Changing in Public or How to Feel Naked Covered in Cameras

I’ve been struggling with change for several months. This is the year I gave myself the challenge to push beyond my normal range and find new directions for my photography. My muses, Eph n’ Murial, are never in agreement about the direction I should take. Murial, the traditionalist, is a woman of subtle landscapes and poofy flower sets.

Old Eph, bless his iron heart, must have been a biker dude in one of his former incarnations. He’s into boldness, taking changes, kicking things up, and making me nervous with glowing eyes and billowing beard. (That’s what I imagine he looks like, one elbow digging into my right shoulder.)

Here’s a few samples of the bipolar treatment I’ve been dealing with from these two the past month. I’m a changed person for this year’s challenge. I just don’t know if I’m complete, half-fast, spinning my f-stops, or stuck naked in the middle somewhere. I’m open to anyone’s feedback.

At this time, I feel like Grandma Moses spirit bonded with my seeking heroine, Andrew Wyeth’s, Christina’s World.

 

 

Weekly Photo Challenge: Change

An Improbable Scale

One misplaced finger on the keyboard and an entire prelude, poof. Of course, I have no notes. Muse, where art thou?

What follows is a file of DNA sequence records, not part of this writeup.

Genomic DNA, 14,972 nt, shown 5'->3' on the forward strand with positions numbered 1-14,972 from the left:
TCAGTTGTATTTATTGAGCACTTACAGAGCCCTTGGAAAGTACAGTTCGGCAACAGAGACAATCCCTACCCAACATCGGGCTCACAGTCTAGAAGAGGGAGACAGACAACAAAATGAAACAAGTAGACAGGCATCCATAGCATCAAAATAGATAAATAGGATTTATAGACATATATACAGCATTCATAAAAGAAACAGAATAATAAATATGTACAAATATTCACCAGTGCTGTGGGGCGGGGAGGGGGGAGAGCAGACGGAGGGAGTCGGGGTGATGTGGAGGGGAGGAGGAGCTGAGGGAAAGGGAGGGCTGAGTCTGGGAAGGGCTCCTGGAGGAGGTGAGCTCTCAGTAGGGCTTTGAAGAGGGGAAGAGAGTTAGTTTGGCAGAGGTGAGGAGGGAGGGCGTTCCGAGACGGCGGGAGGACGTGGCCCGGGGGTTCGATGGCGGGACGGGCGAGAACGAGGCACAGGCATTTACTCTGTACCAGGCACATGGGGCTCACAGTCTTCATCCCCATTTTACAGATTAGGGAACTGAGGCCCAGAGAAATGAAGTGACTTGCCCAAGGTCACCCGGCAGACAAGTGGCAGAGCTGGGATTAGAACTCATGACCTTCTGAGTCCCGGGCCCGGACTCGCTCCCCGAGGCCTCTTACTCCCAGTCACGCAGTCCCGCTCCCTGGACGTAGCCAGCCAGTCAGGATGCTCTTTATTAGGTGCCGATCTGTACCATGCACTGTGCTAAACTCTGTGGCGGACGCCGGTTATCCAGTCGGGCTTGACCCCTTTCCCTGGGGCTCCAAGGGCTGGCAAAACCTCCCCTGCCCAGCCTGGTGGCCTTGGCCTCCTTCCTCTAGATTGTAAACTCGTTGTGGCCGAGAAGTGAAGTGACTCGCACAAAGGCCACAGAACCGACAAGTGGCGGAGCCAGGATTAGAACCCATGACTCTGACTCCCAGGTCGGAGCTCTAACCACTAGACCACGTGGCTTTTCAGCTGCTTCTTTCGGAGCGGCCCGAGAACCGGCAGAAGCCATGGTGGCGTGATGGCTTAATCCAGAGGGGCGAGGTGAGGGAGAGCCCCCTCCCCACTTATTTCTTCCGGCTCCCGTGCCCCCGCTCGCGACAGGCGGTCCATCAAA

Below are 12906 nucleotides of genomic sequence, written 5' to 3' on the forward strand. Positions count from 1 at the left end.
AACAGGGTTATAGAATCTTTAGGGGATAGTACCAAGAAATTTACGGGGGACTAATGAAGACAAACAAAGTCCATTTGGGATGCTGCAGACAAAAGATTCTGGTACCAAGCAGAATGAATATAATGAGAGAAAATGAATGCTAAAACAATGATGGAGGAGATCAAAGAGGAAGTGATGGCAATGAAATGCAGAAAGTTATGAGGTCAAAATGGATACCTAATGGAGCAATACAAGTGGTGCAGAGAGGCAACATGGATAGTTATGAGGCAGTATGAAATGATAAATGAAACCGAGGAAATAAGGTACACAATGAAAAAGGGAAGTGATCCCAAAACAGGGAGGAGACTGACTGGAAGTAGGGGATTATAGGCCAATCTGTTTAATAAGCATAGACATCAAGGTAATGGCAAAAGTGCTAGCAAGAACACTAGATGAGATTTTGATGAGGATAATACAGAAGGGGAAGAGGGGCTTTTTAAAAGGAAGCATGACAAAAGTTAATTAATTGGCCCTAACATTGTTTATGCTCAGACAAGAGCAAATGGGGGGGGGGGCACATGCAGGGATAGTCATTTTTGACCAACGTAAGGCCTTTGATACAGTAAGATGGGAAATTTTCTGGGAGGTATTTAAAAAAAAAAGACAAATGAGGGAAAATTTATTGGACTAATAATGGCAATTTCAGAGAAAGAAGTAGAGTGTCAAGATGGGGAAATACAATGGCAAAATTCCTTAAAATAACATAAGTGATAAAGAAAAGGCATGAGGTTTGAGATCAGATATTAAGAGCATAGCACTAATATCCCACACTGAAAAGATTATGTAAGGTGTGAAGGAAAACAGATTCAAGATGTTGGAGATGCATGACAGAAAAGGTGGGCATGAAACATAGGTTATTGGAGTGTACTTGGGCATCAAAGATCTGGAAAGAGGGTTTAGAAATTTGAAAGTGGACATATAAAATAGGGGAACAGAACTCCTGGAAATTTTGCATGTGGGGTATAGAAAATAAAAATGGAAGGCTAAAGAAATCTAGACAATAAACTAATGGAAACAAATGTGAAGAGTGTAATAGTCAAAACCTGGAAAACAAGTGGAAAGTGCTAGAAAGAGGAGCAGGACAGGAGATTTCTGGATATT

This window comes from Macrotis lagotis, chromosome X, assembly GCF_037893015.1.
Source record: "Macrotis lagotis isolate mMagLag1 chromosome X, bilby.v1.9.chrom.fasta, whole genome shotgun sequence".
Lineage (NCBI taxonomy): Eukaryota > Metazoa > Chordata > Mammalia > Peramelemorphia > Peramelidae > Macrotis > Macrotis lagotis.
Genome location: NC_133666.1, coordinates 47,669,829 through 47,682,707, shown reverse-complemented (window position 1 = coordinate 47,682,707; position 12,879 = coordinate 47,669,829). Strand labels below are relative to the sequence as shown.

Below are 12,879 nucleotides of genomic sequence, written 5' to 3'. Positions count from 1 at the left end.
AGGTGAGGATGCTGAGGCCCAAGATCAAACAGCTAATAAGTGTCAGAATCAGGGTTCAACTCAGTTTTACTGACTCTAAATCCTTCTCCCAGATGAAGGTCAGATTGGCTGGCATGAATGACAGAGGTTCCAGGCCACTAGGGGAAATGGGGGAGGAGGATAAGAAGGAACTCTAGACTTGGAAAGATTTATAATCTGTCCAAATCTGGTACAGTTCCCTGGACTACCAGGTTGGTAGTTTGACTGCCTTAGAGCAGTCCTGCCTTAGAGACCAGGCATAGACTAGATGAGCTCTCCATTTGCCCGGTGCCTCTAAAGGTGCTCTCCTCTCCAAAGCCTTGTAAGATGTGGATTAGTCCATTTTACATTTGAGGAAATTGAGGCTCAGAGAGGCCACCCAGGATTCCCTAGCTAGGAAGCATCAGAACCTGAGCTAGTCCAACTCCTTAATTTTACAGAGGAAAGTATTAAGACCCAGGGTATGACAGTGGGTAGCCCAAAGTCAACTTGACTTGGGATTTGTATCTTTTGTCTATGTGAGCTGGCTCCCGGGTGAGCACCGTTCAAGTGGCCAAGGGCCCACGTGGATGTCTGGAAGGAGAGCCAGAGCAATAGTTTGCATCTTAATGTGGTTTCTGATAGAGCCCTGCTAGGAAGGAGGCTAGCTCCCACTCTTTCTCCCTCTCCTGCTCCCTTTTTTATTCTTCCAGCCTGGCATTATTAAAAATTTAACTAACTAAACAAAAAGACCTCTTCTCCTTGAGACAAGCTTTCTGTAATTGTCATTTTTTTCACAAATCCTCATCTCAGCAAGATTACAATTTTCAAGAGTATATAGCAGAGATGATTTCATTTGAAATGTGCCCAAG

Of course, unbelievable, incredible, farfetched on a grand scale. Nothing could top the cake, plant the flag on the mountain peak, or jump the puddle, on a more absurd beginning than this.

Kickstarting my muse is akin to getting the polka band in tune, and the residents of Bogside Senior Living Center onto the floor to jig with Stadler and Waldorf.

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Scale gives photographic material an acceptable variation of density.  This image is a layered composite of four different photos; Birch bark and a layer each of a leaf of Shagbark Hickory, Quaking Aspen, and the top one, I really have no idea.  If anyone recognizes it, please let me know.

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I recently discovered our bog is actually a ‘Shrub Carr’. There are several types of wetlands. A bog has a layer of peat moss covering the bottom layer of soil. We lack that. We do have Red Twig Dogwood, small willows, various ferns, (a bracken or bract, something which resembles a fish scale in texture), sedges, and later in summer wetland wildflowers. The image above is two layers, each a couple of different ferns, Sensitive and Ostrich (my best guess). Dang, I missed the leaf shadow in the lower right corner. Oh, well, as a friend accidentally embroidered, “nobody’s pecfect”!

These are the improbable components in the scale of my life. Not likely to cause a major eruption on Facebook or other social media. I’ve been playing around with On One Perfect Photo Suite again, and recently added Topaz Labs ReStyle and Detail 3 to my collection. Still a seeker, more aha that’s interesting than oh my so boring again.

Thanks again for stopping The Less Paved. Let me know what you think of my experiments. If you’re playing as well I’d like to hear about your work.

 Weekly Photo Challenge:Scale